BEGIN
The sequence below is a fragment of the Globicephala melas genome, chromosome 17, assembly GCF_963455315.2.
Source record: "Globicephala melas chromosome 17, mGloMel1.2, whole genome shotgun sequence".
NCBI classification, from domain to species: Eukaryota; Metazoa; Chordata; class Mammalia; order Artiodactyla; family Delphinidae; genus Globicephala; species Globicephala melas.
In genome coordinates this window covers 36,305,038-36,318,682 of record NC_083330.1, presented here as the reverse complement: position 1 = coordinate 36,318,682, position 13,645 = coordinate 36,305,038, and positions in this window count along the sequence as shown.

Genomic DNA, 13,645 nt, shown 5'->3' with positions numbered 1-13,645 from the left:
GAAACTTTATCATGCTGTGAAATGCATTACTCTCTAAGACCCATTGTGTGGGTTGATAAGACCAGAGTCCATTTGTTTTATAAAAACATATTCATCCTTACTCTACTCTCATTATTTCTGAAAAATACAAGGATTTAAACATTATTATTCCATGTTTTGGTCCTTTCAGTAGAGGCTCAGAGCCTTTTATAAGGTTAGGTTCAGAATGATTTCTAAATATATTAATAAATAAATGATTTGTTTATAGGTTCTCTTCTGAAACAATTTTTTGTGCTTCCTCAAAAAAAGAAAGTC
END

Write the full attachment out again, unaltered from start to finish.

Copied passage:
The sequence below is a fragment of the Globicephala melas genome, chromosome 17, assembly GCF_963455315.2.
Source record: "Globicephala melas chromosome 17, mGloMel1.2, whole genome shotgun sequence".
NCBI classification, from domain to species: Eukaryota; Metazoa; Chordata; class Mammalia; order Artiodactyla; family Delphinidae; genus Globicephala; species Globicephala melas.
In genome coordinates this window covers 36,305,038-36,318,682 of record NC_083330.1, presented here as the reverse complement: position 1 = coordinate 36,318,682, position 13,645 = coordinate 36,305,038, and positions in this window count along the sequence as shown.

Genomic DNA, 13,645 nt, shown 5'->3' with positions numbered 1-13,645 from the left:
GAAACTTTATCATGCTGTGAAATGCATTACTCTCTAAGACCCATTGTGTGGGTTGATAAGACCAGAGTCCATTTGTTTTATAAAAACATATTCATCCTTACTCTACTCTCATTATTTCTGAAAAATACAAGGATTTAAACATTATTATTCCATGTTTTGGTCCTTTCAGTAGAGGCTCAGAGCCTTTTATAAGGTTAGGTTCAGAATGATTTCTAAATATATTAATAAATAAATGATTTGTTTATAGGTTCTCTTCTGAAACAATTTTTTGTGCTTCCTCAAAAAAAGAAAGTC